Planning to Grow Your Family – Part 2

Last week, we shared Part 1 of a two-part series about some of the discussions you and your spouse should be having as you plan to grow your family. We’ll continue the series this week. If you haven’t read Part 1 yet, you can find it here.

Here are some of the conversation points we covered last week:

  • You and your spouse should be sharing and negotiating expectations before you have children, if at all possible
  • Likewise, discussions on how to divide responsibilities also need to happen early
  • Discuss how to prioritize one-on-one time with one another, even as your life is shifting
  • Share about your own childhood experiences growing up, including any unhealthy dynamics in your home life

With these tips in mind, let’s continue the conversation.

Consider Important Family Boundaries

If you and your spouse haven’t already set boundaries with family, you should talk about that sooner rather than later. How will you define those boundaries and support one another in upholding them? Once you’ve begun having children, you may find it more difficult to set and manage expectations and boundaries with extended family members and in-laws.

Knowing what you know about your extended family dynamics right now, anticipate some of the issues you may need to address once you’ve begun having kids. Do you have controlling family members, or people close to you who disregard current boundaries? Is it possible that you might run into conflict around holidays or grandparents providing childcare? Talk it out and make a tentative plan for how to tackle any issues that may arise.

Discuss Possible Approaches to Discipline

Have you and your spouse discussed some of the stickier points of parenting, like discipline? Start before you think you need to. Work toward deciding on an approach that feels agreeable to both of you. Keep in mind that your philosophy might change once you’ve had kids, and that the two of you will need to have this discussion more than once over the course of parenting. Still, it’s never too early to start talking about it.

Plan One-on-One Time With Older Siblings

If you already have children and are planning to have another, go ahead and talk about ideas for getting that much-needed one-on-one time with them. You’ll be busy and exhausted when the new baby arrives, but your other kids will still need Mom and Dad. Talk to your spouse now about how the two of you can set aside that important time with your older kids. You can also consider age-appropriate ways to involve older kids with the new baby, so they feel included.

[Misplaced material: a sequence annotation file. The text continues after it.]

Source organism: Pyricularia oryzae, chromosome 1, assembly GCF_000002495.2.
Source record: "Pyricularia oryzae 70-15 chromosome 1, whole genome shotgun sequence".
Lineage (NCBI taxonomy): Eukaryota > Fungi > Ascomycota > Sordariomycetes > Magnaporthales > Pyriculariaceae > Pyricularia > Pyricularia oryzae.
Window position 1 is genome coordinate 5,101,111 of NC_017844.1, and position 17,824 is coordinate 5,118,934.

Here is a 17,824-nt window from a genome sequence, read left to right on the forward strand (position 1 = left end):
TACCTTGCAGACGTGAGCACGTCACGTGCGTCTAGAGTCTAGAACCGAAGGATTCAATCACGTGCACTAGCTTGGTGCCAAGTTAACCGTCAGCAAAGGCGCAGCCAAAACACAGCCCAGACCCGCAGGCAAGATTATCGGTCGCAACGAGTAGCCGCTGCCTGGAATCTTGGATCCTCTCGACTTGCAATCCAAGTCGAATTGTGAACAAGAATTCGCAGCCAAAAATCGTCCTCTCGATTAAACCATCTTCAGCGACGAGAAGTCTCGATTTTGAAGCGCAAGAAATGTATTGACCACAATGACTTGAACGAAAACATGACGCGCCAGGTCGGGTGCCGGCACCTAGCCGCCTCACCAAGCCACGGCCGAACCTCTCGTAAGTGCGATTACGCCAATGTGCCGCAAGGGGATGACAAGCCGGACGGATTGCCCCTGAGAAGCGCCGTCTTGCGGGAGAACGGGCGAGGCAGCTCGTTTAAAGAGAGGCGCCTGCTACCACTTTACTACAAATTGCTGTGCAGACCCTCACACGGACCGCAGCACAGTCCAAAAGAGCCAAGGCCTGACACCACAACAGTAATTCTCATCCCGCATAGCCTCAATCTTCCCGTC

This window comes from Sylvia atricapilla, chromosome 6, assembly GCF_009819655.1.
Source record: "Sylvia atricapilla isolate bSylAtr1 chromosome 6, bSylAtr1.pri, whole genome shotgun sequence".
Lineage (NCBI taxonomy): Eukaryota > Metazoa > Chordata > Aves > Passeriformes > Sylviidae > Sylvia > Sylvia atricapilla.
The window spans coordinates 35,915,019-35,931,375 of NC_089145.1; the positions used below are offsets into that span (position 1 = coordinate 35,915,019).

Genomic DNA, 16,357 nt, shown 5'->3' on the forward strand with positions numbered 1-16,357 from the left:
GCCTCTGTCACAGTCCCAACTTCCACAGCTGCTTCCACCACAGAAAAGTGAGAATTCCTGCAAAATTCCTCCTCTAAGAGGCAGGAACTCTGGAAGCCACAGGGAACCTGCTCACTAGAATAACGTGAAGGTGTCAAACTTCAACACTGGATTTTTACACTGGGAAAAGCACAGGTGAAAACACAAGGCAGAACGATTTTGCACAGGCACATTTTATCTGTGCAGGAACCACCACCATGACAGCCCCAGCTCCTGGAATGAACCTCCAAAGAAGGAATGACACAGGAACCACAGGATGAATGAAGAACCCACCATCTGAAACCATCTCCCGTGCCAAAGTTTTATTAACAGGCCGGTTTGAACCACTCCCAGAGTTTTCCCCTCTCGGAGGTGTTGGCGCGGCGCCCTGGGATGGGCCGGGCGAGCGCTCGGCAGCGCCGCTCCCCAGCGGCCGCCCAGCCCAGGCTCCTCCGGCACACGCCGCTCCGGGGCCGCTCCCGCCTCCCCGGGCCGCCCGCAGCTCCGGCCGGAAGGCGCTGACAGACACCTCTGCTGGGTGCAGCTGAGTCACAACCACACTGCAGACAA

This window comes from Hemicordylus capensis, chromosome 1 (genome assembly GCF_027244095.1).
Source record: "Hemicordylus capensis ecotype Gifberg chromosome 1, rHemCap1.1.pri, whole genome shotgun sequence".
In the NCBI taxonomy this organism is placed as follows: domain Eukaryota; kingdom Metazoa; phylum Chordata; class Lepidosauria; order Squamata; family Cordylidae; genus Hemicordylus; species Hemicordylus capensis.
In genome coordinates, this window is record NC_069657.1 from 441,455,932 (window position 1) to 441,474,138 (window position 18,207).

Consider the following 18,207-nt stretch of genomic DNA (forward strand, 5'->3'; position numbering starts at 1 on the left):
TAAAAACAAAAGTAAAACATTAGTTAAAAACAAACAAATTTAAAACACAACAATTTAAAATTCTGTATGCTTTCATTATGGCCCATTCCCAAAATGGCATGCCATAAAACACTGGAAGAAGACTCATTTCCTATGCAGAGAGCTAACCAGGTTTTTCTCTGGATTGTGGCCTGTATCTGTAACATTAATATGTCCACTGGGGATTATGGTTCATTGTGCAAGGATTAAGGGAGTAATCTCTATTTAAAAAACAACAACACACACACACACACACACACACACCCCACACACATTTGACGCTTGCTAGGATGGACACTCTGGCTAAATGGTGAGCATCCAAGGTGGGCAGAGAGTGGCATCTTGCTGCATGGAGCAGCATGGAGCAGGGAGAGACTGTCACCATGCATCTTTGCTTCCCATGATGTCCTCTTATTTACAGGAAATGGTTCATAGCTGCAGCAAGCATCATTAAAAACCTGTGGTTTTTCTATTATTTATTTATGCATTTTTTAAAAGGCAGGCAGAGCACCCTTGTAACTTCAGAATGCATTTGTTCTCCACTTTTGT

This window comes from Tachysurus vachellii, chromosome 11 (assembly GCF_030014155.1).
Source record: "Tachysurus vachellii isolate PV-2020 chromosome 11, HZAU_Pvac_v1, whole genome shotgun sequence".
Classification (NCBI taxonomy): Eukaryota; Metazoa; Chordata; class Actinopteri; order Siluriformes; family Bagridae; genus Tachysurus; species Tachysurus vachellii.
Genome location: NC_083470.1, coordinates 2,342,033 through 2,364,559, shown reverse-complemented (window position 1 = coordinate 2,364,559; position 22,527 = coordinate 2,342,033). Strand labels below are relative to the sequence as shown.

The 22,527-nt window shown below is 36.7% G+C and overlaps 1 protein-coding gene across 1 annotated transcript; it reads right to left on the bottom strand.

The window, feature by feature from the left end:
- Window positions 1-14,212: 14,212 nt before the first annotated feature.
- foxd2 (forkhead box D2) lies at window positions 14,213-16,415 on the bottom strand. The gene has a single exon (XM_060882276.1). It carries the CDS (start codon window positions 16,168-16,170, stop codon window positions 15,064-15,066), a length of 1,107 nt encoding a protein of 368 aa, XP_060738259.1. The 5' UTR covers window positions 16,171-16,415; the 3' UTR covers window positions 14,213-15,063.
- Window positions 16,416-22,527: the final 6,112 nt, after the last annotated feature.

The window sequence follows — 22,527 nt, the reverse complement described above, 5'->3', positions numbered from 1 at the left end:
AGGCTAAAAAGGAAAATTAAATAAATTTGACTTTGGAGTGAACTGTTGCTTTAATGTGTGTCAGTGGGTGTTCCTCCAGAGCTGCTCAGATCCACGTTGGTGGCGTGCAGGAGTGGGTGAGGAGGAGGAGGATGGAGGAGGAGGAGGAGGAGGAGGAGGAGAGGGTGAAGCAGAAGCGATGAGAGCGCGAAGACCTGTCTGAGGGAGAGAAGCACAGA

One fantastic way to make this time is by planning family meal times together. We elaborate on the importance of family dinners in our book, The Hour That Matters Most. You can get your copy here.

Keep an Open Mind and an Open Heart

When it comes to growing your family, there’s no real way to plan for every future scenario. The best we can do is to try to anticipate possibilities and do our best to prepare for them mentally. In reality, though, life throws curveballs. You and your spouse might find that your best-laid plans need to be rethought or scrapped altogether.

That’s why it’s important to keep an open mind and an open heart. Life may turn out looking completely different from what you envisioned. Leave room to change your mind and revisit early decisions you’ve made about parenting together. As you learn, grow, and experience, you might find yourselves deviating from your original plans–and that’s okay.

If you’re planning to grow your family, have you started having these conversations with your spouse yet? Do you plan to talk things out ahead of time or take life as it comes? Leave a comment and let us know what you think.

One Comment

  • Yesenia Gonzalez says:

    Considerar una repetición no es lo usual, no volver a repetir lo que no te ayuda a salir adelante

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